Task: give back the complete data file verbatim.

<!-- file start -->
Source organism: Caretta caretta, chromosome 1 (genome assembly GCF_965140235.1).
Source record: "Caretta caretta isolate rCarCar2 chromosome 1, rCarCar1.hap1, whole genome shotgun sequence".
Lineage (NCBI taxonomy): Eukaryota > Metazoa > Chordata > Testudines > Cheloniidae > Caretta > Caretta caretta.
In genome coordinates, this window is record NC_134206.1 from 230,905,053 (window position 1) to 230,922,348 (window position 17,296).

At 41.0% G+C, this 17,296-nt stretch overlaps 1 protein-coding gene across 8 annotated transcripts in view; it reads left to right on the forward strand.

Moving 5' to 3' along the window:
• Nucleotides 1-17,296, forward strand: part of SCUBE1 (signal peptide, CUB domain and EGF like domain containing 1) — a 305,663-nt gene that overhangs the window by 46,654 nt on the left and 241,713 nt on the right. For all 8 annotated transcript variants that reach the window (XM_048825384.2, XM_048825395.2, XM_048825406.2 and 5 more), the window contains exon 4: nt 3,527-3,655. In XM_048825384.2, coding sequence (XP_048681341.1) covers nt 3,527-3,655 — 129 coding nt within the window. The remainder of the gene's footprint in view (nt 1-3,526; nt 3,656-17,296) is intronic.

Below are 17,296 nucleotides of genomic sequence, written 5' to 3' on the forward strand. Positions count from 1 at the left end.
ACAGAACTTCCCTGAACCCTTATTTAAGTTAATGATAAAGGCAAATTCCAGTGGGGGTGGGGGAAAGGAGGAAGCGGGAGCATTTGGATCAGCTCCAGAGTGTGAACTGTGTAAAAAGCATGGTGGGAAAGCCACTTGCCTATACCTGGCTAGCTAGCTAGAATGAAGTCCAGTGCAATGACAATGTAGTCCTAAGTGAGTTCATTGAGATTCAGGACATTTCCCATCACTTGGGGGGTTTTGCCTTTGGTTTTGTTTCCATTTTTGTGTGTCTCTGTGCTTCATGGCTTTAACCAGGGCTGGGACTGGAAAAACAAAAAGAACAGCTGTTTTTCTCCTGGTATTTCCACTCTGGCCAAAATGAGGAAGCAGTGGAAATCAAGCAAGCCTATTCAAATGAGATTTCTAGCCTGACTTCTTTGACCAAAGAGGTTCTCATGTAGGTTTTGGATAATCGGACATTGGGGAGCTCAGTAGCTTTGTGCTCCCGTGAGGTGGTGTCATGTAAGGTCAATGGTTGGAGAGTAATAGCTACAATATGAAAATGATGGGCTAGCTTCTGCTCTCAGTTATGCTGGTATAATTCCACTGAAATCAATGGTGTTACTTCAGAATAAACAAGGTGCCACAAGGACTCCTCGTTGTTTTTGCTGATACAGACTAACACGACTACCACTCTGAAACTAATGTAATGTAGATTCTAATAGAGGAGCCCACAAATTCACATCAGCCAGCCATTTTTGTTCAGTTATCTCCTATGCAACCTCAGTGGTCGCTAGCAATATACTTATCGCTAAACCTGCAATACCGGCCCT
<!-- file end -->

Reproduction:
Source organism: Caretta caretta, chromosome 1 (genome assembly GCF_965140235.1).
Source record: "Caretta caretta isolate rCarCar2 chromosome 1, rCarCar1.hap1, whole genome shotgun sequence".
Lineage (NCBI taxonomy): Eukaryota > Metazoa > Chordata > Testudines > Cheloniidae > Caretta > Caretta caretta.
In genome coordinates, this window is record NC_134206.1 from 230,905,053 (window position 1) to 230,922,348 (window position 17,296).

At 41.0% G+C, this 17,296-nt stretch overlaps 1 protein-coding gene across 8 annotated transcripts in view; it reads left to right on the forward strand.

Moving 5' to 3' along the window:
• Nucleotides 1-17,296, forward strand: part of SCUBE1 (signal peptide, CUB domain and EGF like domain containing 1) — a 305,663-nt gene that overhangs the window by 46,654 nt on the left and 241,713 nt on the right. For all 8 annotated transcript variants that reach the window (XM_048825384.2, XM_048825395.2, XM_048825406.2 and 5 more), the window contains exon 4: nt 3,527-3,655. In XM_048825384.2, coding sequence (XP_048681341.1) covers nt 3,527-3,655 — 129 coding nt within the window. The remainder of the gene's footprint in view (nt 1-3,526; nt 3,656-17,296) is intronic.

Below are 17,296 nucleotides of genomic sequence, written 5' to 3' on the forward strand. Positions count from 1 at the left end.
ACAGAACTTCCCTGAACCCTTATTTAAGTTAATGATAAAGGCAAATTCCAGTGGGGGTGGGGGAAAGGAGGAAGCGGGAGCATTTGGATCAGCTCCAGAGTGTGAACTGTGTAAAAAGCATGGTGGGAAAGCCACTTGCCTATACCTGGCTAGCTAGCTAGAATGAAGTCCAGTGCAATGACAATGTAGTCCTAAGTGAGTTCATTGAGATTCAGGACATTTCCCATCACTTGGGGGGTTTTGCCTTTGGTTTTGTTTCCATTTTTGTGTGTCTCTGTGCTTCATGGCTTTAACCAGGGCTGGGACTGGAAAAACAAAAAGAACAGCTGTTTTTCTCCTGGTATTTCCACTCTGGCCAAAATGAGGAAGCAGTGGAAATCAAGCAAGCCTATTCAAATGAGATTTCTAGCCTGACTTCTTTGACCAAAGAGGTTCTCATGTAGGTTTTGGATAATCGGACATTGGGGAGCTCAGTAGCTTTGTGCTCCCGTGAGGTGGTGTCATGTAAGGTCAATGGTTGGAGAGTAATAGCTACAATATGAAAATGATGGGCTAGCTTCTGCTCTCAGTTATGCTGGTATAATTCCACTGAAATCAATGGTGTTACTTCAGAATAAACAAGGTGCCACAAGGACTCCTCGTTGTTTTTGCTGATACAGACTAACACGACTACCACTCTGAAACTAATGTAATGTAGATTCTAATAGAGGAGCCCACAAATTCACATCAGCCAGCCATTTTTGTTCAGTTATCTCCTATGCAACCTCAGTGGTCGCTAGCAATATACTTATCGCTAAACCTGCAATACCGGCCCT